Belleville, West Virginia

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Belleville
Unincorporated community
Belleville is located in West Virginia
Belleville
Belleville
Location within the state of West Virginia
Coordinates: 39°8′29″N 81°44′11″W / 39.14139°N 81.73639°W / 39.14139; -81.73639Coordinates: 39°8′29″N 81°44′11″W / 39.14139°N 81.73639°W / 39.14139; -81.73639
Country United States
State West Virginia
County Wood
Time zone Eastern (EST) (UTC-5)
 • Summer (DST) EDT (UTC-4)

Belleville (also Belville) is an unincorporated community in Wood County, West Virginia, United States. Its elevation is 594 feet (181 m).[1]

Belleville HydroElectric[edit]

In April 1999, Belleville HydroElectric, a 42 MW hydroelectricity power station, began operating on the East side of the Belleville Locks and Dam previously operated by the United States Army Corps of Engineers.[2] The plant is operated by AEP-Ohio.

History[edit]

Pre European Settlement

Several thousand Hurons occupied present-day West Virginia during the late 1500s and early 1600s. During the 1600s, the Iroquois Confederacy (then consisting of the Mohawk,Onondaga, Cayuga, Oneida, and Seneca tribes) drove the Hurons from the state and used it primarily as a hunting ground.[3]

When Anglo-European peoples first came into this part of the Ohio Valley, no Native American tribe had permanent residence there. The tribal home of the Delaware nation was on the upper Muskingum. The Shawnees lived on the Scioto and the Great Hocking, and Miamis on the two rivers of that name. The Wyandottes occupied the country near the lakes. These tribes had traditions that at one time they had lived on the Ohio, but on-going conflict with the Iroquois Confederacy, or the Six Nations, made the mid-Ohio river valley a contested region. The area was regularly used as a native hunting and fishing ground up to colonial settlement.[4]

Colonial

In 1744, Virginia officials purchased the Iroquois title of ownership to the lands west of the Virginia colonial frontier to the Ohio river in the Treaty of Lancaster.[5]

The Delaware, Mingo, and Shawnee sided with the French during the French and Indian War (1755-1763). When the War concluded, England’s King George III feared that more tension between Native Americans and settlers was inevitable.[6] King George III in his Proclamation of 1763, prohibited settlement west of the Allegheny Mountains.[7] This proclamation said in part: "We do hereby forbid on pain of our displeasure, all our loving subjects from making any purchases or settlement whatever, or taking possession of any of the lands so reserved without our special leave or license."[8]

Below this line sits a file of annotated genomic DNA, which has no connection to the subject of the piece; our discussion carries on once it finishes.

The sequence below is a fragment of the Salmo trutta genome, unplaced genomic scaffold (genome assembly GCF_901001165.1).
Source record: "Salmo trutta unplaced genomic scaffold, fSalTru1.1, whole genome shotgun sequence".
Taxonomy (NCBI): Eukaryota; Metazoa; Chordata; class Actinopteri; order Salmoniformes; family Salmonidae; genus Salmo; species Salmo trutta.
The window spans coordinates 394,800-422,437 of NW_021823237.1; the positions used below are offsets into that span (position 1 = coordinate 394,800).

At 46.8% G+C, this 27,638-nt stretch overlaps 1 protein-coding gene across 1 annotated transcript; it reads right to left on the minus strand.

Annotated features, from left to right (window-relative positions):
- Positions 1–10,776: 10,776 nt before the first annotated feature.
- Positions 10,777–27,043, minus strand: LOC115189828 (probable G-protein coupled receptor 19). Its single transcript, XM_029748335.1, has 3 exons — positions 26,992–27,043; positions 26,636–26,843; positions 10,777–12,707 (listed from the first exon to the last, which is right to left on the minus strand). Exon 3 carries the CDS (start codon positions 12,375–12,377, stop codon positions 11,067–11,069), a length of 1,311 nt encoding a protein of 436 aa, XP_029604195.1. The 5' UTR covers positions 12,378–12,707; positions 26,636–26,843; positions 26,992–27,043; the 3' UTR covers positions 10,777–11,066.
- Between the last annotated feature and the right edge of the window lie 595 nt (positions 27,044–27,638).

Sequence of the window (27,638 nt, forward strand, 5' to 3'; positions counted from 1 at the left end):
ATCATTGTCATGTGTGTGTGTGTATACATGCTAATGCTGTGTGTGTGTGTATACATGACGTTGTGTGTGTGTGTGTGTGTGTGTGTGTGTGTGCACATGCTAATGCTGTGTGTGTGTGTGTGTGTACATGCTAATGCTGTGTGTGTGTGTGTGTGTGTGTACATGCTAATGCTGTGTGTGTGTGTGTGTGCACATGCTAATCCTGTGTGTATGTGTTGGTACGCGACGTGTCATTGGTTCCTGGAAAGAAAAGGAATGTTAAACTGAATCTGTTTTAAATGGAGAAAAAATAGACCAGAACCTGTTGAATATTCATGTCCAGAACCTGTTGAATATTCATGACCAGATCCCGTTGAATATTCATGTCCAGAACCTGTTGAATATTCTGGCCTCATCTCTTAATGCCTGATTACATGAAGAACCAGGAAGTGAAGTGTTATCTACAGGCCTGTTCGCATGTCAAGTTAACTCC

Following the treaty of Fort Stanwix in 1768 all tribal lands south and east of the Ohio River were ceded to the Crown down to the mouth of the Tennessee River,[9] and settlements sprang up all along the Ohio River. However, settlement was still legally limited. Legal title to land was not available until 1779, making it difficult to determine the area's first permanent European settlers.[10][11]

In 1769, Captain William Crawford and several others surveyed lands on behalf of George Washington who was granted, by Robert Dinwiddie, the Governor of colonial Virginia, over 9,000 acres of land along the Ohio River for his service during the French and Indian War (1755-1763), to include the land at Belleville.[12] In 1770, George Washington led a surveying party down the Ohio River from Fort Pitt (Pittsburgh) and explored the area personally.[13] Washington received an official land grant for the lands he chose in Botetourt county on December 15, 1772.[14] Washington sold the Belleville land tract to a land company for development.

Founding

In 1785, William Tilden, President of William Tilton and Company, a mercantile firm of Philadelphia[15] with extensive land holdings along the Ohio River, to include the Belleville land tract purchased from Washington, entered into a business agreement with Joseph Wood of Pittsburg. Wood was contracted to act as a land agent for the company and recruit prospective settlers. A colonizing expedition left Pittsburg in the Fall of 1785 with the two men, four Scotch pioneer families from Pennsylvania,[16] and several hired hands, and sailed down the Ohio River landing in present-day Belleville on December 16, 1785. They constructed a block house surrounded by a stockade and over the course of the next year cleared over 100 acres of land for cultivation, built several cabins, and named their new settlement Belleville. The 1785 settlers included James Pewthewer, William Ingals, David Jemerson (Jamison), Andrew McCash, Francis Andrews, and a Mr. McDonal, Mr. Greathouse, Mr. Tabor (Taylor), and Thomas Gilruth.[17][18] In 1787 they were joined by the following persons: Joel and Joseph Dewey, Stephen Sherrod, Malcolm Colman, Petre and Andres Anderson and their families. About the year 1796 or 1797 the settlement at Bellville received additional of immigrants from Connecticut. This party was led by George D. Avery, a professional surveyor and civil engineer. Avery was granted leave to construct a dam on nearby Lee Creek near the falls and built a mill January 5, 1803[19] which served as a base for Avery's merchandise business there in connection with shipbuilding.[20]

Civil War

The only major military action in Wood county was at Belleville on July 19, 1863, when Confederate General John H. Morgan attempted to cross the Ohio River after his raid through southern Ohio was ended by Union troops led by General Edward H. Hobson.[21] The United States gunboat Moose and the armed steamer Allegheny Belle, part of the Union's Ohio River Fleet, Mississippi River Squadron, intercepted Morgan's troops as the men attempted to cross the Ohio River. Three hundred raiders successfully entered West Virginia while the remaining followed General Morgan into northern Ohio.[22]

References[edit]